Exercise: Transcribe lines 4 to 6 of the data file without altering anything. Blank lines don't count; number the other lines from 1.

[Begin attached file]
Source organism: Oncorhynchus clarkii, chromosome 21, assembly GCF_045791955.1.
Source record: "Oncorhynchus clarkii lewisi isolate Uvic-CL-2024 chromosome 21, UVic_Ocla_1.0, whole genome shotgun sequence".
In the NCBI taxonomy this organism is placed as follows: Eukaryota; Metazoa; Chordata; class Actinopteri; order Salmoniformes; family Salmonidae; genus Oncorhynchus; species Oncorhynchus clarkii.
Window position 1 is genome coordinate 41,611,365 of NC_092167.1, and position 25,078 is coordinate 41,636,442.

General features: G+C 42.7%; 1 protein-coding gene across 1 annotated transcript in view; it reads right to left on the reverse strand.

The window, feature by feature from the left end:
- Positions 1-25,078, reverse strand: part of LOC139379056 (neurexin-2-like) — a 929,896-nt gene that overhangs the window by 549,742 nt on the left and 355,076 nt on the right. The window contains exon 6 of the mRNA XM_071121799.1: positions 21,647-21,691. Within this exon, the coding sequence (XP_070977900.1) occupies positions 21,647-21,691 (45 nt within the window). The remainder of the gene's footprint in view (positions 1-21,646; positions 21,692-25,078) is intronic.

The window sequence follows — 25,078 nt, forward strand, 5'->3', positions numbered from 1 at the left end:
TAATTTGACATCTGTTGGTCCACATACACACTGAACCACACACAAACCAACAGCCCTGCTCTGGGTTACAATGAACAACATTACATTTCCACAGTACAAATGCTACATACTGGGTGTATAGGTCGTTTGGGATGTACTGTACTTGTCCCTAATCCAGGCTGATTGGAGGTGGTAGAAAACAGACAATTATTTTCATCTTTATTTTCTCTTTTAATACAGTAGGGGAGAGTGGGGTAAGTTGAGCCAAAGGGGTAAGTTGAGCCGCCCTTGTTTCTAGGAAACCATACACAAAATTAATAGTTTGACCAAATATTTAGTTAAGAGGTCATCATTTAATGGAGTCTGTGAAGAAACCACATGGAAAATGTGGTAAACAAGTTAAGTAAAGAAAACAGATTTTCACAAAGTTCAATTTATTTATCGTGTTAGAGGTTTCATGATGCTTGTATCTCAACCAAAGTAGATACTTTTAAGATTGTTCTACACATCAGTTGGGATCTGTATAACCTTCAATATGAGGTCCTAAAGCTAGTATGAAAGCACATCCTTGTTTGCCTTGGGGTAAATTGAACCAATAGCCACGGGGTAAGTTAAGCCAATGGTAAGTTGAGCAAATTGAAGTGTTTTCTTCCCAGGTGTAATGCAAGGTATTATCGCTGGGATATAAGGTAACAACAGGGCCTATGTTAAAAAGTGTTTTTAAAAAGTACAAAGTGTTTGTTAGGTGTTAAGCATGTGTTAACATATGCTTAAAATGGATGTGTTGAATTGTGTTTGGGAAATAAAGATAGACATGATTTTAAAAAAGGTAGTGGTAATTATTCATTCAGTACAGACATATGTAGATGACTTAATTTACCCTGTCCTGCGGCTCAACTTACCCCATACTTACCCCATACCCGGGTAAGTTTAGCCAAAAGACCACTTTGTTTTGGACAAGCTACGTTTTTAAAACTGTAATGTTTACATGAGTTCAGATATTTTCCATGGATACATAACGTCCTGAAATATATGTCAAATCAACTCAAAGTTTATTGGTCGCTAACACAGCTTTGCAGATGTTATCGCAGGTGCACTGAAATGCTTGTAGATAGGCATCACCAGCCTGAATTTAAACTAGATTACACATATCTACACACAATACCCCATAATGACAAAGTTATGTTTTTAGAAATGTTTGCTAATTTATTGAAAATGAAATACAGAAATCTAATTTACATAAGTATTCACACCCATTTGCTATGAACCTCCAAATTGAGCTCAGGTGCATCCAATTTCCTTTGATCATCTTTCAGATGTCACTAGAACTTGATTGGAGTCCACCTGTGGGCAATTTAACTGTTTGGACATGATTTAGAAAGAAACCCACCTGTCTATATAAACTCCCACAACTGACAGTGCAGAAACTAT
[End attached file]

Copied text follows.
Window position 1 is genome coordinate 41,611,365 of NC_092167.1, and position 25,078 is coordinate 41,636,442.

General features: G+C 42.7%; 1 protein-coding gene across 1 annotated transcript in view; it reads right to left on the reverse strand.

The window, feature by feature from the left end: